No particular level of rupee in mind but have zero tolerance for volatile movements: Das
Shaktikanta Das speaks at the annual banking conference in Mumbai | Photo: Kamlesh Pednekar
At a time when the unhedged exposure of Indian companies to overseas borrowing has stoked concerns about a depreciating rupee, Reserve Bank of India (RBI) Governor Shaktikanta Das has said a predominant part of the outstanding external commercial borrowings (ECBs) has been effectively hedged.
“It is necessary to look at the so-called unhedged forex reserves in their proper context instead of getting carried away…by what is revealed on the surface,” Das said at an event in Mumbai on Friday. “We have no particular level of the rupee in mind, but we would like to ensure its orderly evolution and we have zero tolerance for volatile and bumpy movements,” he added.
The rupee has faced considerable pressure against the dollar in recent months due to record foreign outflows from the domestic equity markets amid elevated commodity prices and higher US interest rates. The rupee broke past the psychological 80 per dollar mark earlier this week, prompting intervention from the RBI. However, it snapped an 11-week losing streak on Friday, settling at 79.85 against the dollar.
The June 2022 Financial Stability Report of the RBI said from the outstanding ECBs of $180 billion, about 44 per cent, or $79 billion, is unhedged, Das said. “This includes around $40 billion liabilities of public sector companies, mainly in the petroleum, railway and power sectors, which have assets with a natural hedge character,” he said.
The remaining portion of around $39 billion, which represents 22 per cent of the total outstanding ECB exposure, includes borrowings by companies that have a natural hedge in the form of foreign currency earnings. “This would leave a very small portion of the total outstanding ECBs that are truly unhedged,” he added.
The RBI governor said foreign exchange risks of public sector entities could be absorbed by the government, if required, but such possibility was unlikely.
“In recognition of the fact that there is a genuine shortfall of forex in the market relative to demand because of import and debt servicing requirements, the Reserve Bank has been supplying US dollars to the market to ensure that there is adequate forex liquidity,” Das said. “This is the very purpose for which we had accumulated reserves. You buy an umbrella to use it when it rains,” he said, adding that the external sector was well-buffered to withstand the ongoing terms of trade shocks.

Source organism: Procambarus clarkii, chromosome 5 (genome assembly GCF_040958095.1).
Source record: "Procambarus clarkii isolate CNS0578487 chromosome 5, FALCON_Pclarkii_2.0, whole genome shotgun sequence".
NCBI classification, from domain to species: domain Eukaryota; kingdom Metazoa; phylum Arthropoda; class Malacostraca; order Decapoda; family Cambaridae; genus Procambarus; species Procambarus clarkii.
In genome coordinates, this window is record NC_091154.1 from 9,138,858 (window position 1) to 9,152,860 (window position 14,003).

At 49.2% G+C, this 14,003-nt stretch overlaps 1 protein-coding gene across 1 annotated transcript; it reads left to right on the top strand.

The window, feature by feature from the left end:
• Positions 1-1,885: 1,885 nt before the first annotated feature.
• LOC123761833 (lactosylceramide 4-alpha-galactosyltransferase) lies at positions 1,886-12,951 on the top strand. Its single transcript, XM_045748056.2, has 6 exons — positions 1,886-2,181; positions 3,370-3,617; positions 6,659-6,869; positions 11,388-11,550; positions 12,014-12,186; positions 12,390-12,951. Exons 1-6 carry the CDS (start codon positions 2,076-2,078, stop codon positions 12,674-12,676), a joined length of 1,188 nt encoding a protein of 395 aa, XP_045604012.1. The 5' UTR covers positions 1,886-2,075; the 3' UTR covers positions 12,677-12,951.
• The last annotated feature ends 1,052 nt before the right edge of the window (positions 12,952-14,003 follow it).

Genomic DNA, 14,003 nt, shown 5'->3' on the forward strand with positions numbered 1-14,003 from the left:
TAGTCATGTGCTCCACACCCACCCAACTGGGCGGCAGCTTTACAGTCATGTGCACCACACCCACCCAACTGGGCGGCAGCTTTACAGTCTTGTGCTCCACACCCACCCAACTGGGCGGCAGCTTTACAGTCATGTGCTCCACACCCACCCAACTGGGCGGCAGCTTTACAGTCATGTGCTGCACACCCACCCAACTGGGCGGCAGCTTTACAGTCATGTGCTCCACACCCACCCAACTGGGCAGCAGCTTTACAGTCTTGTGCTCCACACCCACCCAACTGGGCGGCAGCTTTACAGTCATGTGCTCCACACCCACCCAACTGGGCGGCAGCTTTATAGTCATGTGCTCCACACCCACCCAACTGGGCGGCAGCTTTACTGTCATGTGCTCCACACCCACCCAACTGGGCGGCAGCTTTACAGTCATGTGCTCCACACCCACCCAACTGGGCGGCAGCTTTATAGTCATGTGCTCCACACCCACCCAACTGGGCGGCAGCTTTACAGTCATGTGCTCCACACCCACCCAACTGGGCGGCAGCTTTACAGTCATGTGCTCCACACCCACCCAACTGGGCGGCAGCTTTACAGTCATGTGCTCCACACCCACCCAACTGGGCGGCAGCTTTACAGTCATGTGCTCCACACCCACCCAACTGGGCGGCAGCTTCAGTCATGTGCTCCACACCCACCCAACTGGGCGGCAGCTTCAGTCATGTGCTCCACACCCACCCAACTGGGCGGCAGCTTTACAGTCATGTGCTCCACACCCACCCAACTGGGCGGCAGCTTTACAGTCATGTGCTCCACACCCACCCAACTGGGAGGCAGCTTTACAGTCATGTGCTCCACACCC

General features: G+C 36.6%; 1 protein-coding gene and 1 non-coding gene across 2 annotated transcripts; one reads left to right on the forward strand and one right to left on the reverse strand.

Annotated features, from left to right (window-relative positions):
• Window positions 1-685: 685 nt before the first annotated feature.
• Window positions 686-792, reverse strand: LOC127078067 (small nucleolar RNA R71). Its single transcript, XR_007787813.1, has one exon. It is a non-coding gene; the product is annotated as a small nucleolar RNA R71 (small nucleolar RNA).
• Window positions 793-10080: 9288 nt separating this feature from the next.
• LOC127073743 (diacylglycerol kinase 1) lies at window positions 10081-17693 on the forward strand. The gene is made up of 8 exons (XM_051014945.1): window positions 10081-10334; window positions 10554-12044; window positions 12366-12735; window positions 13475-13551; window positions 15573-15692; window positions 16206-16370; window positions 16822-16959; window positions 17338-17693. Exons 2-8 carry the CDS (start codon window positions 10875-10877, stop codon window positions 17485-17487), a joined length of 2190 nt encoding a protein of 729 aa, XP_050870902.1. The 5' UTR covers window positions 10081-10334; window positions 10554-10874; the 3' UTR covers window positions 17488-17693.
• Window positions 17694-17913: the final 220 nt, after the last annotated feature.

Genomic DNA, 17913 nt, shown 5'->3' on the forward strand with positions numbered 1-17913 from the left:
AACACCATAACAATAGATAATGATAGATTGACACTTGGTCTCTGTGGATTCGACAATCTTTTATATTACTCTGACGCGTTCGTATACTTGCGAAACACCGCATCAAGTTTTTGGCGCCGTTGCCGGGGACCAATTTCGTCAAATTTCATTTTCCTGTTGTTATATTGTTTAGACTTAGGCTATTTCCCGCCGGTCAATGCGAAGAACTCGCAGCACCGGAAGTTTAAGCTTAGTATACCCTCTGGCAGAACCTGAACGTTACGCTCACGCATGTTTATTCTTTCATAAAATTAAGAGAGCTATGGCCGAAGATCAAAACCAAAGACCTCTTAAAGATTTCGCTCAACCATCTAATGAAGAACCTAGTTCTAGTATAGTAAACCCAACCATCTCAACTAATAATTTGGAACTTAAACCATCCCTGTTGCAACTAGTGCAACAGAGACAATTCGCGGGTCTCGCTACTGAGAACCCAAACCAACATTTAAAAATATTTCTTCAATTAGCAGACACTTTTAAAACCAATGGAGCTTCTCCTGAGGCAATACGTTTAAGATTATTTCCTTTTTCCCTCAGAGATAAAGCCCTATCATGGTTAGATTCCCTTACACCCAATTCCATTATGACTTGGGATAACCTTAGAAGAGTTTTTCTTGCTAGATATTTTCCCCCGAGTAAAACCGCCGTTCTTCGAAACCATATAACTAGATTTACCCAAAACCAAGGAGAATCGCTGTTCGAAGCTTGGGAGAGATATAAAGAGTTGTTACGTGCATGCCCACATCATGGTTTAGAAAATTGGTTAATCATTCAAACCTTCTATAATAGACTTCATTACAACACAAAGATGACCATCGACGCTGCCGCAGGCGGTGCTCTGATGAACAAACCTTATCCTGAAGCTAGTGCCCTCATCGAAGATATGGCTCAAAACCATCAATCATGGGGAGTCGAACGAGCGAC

The latest data showed that the RBI’s foreign exchange reserves had dropped $7.5 billion to $572.71 billion in the week ended July 15. The reserves were around $630 billion at the end of February, when the Ukraine war broke out.
While considerable uncertainties regarding the assessment of price rise remain, it would appear that inflation has peaked, Das said.
“It’s a very uncertain environment and we should not rush to any conclusion in such a great hurry. As it would appear, inflation appears to have peaked. Please mind my words, it has appeared to (have) peaked and it has moderated from 7.8 per cent…and now it is 7 per cent,” he said.
Inflation, as measured by the Consumer Price Index, eased to 7.01 per cent in June from 7.04 per cent a month ago, the NSO data showed. June marked the sixth consecutive month when CPI inflation was above the upper limit of the RBI’s target range of 2-6 per cent. The RBI’s medium-term target for the price gauge is 4 per cent.
Das said the current inflation targeting framework of the RBI had worked very well over the years, pointing out that average inflation till the onset of the Covid-19 pandemic was 3.9 per cent.
“Thereafter, we had a huge shock coming from Covid and because we have flexibility in-built into the target, the MPC decided to use that space to tolerate a slightly higher inflation, i.e higher than 4 per cent,” Das said.
“It is the flexibility in the inflation targeting framework that allowed the MPC and the RBI to reduce policy rates and inject huge amounts of liquidity and several other measures to fight the impact of Covid on the financial sector and the real economy,” he said.
The central bank appeared optimistic on the growth front as the governor said there has been a healthy pick-up in credit demand. Observing that India is relatively better placed in an uncertain environment, he said, “The financial system is well-capitalised, asset quality indicators have improved, balance sheets are stronger, and banks have returned to profitability.”
He added that the central bank would continue to remain watchful of the headwinds and would be proactive in taking measures as necessary to ensure financial stability.